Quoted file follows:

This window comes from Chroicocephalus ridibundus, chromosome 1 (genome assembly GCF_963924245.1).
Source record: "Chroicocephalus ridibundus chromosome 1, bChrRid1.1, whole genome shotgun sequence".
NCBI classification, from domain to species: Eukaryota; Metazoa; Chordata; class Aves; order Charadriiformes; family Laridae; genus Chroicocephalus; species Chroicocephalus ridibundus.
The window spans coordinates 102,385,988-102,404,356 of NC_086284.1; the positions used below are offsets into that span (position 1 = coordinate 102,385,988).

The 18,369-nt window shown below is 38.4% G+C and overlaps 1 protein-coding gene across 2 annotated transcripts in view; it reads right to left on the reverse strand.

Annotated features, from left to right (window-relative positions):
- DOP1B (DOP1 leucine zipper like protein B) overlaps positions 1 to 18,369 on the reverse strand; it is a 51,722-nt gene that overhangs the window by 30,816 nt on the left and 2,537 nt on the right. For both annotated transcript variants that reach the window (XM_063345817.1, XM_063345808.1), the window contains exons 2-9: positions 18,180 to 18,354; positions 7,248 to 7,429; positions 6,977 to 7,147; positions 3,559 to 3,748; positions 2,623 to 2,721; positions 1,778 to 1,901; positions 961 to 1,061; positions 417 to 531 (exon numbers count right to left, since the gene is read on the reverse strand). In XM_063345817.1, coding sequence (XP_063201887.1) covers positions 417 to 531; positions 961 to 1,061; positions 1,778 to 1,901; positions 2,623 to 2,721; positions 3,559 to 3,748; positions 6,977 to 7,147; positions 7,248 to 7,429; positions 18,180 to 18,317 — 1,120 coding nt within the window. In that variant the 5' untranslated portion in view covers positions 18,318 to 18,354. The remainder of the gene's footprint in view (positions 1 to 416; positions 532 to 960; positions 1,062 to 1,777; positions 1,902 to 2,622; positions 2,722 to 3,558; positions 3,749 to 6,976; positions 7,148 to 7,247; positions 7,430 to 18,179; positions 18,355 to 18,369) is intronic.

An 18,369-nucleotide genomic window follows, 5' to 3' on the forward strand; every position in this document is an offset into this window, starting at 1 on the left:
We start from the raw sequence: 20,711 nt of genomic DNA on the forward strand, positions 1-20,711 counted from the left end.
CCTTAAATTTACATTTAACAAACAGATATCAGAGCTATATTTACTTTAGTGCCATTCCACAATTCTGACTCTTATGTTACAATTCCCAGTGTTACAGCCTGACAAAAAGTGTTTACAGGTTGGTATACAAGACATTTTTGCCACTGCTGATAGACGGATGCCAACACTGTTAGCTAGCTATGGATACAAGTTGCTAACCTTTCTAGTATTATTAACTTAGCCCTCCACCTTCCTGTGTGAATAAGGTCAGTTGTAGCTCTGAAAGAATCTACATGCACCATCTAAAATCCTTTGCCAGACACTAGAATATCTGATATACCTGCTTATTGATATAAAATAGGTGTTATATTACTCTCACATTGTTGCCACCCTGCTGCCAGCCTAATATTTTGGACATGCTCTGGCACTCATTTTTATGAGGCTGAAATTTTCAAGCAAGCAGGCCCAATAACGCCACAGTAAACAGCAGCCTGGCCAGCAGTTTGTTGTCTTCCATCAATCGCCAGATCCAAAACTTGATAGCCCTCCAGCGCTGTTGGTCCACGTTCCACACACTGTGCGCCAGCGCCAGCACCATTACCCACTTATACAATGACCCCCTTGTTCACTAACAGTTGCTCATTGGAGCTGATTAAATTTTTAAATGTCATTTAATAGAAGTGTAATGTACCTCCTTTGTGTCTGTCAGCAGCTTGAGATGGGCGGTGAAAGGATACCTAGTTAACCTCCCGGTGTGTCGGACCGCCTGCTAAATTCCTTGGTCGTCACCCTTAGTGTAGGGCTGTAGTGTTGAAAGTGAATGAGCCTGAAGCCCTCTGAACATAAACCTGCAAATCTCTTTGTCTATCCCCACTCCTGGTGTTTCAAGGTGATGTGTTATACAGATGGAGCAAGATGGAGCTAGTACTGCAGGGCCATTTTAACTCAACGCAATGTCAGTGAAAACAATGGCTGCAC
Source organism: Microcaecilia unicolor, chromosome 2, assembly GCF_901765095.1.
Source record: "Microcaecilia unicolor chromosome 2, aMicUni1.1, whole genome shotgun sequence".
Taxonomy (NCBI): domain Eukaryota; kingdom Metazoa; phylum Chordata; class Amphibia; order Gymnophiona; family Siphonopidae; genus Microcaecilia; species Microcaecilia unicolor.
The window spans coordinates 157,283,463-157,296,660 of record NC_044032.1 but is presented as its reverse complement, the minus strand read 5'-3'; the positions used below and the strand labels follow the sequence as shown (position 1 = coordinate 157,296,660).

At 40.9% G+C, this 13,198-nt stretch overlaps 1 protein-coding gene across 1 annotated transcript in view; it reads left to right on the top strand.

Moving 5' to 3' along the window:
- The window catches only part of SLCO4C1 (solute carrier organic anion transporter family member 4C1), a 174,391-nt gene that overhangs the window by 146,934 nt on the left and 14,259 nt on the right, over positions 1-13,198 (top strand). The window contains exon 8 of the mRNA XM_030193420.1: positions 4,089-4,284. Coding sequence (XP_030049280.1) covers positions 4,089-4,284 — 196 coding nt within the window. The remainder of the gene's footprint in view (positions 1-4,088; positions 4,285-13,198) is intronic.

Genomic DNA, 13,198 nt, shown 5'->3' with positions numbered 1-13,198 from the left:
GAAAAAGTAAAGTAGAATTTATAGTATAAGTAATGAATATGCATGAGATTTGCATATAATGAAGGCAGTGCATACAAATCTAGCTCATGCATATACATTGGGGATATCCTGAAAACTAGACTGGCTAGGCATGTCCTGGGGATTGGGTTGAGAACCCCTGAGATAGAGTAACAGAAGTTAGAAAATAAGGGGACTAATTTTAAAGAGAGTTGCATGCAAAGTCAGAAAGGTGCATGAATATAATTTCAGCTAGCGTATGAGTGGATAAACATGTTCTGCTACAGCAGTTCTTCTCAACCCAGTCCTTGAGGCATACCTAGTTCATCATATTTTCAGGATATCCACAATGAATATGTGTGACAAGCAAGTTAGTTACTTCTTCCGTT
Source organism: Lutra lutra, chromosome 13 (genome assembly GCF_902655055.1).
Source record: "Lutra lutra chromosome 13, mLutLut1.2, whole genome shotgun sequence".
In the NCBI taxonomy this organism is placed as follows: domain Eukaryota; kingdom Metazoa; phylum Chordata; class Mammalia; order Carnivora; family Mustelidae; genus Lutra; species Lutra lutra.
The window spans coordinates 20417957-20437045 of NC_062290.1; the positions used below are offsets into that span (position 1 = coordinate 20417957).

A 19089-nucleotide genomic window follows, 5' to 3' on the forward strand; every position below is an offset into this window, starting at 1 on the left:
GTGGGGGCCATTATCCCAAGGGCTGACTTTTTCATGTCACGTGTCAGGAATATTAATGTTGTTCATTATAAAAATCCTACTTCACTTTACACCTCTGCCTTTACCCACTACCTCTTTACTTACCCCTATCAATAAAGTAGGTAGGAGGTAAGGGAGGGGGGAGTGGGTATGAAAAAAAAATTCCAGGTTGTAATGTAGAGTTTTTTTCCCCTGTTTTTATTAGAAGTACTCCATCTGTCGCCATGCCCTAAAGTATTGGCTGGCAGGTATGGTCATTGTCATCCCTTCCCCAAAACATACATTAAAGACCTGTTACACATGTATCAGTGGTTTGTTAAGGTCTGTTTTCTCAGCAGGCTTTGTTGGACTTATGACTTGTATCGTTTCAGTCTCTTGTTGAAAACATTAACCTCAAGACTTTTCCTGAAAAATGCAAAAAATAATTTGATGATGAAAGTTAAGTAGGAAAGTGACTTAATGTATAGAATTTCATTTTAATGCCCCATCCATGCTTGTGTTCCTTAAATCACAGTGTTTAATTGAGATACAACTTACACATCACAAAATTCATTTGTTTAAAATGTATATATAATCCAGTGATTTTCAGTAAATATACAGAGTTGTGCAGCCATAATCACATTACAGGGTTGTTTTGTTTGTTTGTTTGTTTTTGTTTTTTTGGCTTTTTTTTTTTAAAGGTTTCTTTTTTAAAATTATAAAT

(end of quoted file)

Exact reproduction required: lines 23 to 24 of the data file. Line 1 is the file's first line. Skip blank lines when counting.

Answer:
The window spans coordinates 20417957-20437045 of NC_062290.1; the positions used below are offsets into that span (position 1 = coordinate 20417957).

A 19089-nucleotide genomic window follows, 5' to 3' on the forward strand; every position below is an offset into this window, starting at 1 on the left: